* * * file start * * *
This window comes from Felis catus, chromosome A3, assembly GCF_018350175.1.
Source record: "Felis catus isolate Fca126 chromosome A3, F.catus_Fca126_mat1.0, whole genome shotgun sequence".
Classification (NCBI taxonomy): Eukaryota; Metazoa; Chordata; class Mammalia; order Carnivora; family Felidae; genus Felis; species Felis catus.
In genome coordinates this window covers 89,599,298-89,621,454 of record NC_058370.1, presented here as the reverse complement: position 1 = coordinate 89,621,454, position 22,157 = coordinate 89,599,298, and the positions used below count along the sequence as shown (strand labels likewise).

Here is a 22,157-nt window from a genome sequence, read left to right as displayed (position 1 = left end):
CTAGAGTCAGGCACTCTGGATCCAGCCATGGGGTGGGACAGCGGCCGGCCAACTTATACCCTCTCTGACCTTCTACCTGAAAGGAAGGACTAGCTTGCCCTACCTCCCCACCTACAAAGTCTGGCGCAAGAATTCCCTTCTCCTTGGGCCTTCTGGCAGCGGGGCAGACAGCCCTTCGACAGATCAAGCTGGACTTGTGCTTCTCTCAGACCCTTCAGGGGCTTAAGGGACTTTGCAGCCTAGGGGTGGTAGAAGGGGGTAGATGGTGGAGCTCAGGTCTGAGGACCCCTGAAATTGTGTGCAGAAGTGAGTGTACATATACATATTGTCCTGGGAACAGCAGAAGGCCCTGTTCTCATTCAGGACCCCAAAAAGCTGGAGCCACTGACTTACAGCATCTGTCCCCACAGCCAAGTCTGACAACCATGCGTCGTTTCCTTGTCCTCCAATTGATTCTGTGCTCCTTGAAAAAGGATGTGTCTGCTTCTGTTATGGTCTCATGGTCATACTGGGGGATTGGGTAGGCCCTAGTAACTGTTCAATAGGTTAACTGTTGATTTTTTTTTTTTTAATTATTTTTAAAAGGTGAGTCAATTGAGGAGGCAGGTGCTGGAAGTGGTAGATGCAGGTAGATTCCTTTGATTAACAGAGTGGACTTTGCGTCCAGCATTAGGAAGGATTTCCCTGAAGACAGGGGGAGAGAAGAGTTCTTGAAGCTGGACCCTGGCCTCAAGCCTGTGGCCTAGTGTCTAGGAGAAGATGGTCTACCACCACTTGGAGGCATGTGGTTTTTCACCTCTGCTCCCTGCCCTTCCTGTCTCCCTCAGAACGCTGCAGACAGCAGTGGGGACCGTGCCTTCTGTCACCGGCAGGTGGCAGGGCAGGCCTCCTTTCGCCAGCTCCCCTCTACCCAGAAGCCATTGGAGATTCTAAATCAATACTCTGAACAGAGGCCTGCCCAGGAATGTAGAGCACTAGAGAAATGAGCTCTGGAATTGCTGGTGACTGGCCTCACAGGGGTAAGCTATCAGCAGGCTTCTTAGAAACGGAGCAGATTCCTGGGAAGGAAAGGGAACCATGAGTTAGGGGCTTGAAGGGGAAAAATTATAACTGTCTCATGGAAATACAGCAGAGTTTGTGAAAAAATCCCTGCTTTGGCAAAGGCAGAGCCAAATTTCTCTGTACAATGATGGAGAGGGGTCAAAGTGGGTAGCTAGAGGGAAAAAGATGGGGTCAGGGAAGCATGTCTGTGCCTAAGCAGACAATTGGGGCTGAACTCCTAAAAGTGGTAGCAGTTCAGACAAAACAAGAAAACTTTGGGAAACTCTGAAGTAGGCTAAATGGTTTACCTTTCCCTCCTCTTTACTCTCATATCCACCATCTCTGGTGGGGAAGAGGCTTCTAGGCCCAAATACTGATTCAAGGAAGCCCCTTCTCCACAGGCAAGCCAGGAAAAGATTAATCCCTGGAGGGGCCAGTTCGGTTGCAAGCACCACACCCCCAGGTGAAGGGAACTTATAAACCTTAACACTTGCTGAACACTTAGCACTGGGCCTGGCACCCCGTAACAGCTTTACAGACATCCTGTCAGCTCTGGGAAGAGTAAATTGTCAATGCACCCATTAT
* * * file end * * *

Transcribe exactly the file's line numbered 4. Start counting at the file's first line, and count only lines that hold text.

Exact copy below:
In genome coordinates this window covers 89,599,298-89,621,454 of record NC_058370.1, presented here as the reverse complement: position 1 = coordinate 89,621,454, position 22,157 = coordinate 89,599,298, and the positions used below count along the sequence as shown (strand labels likewise).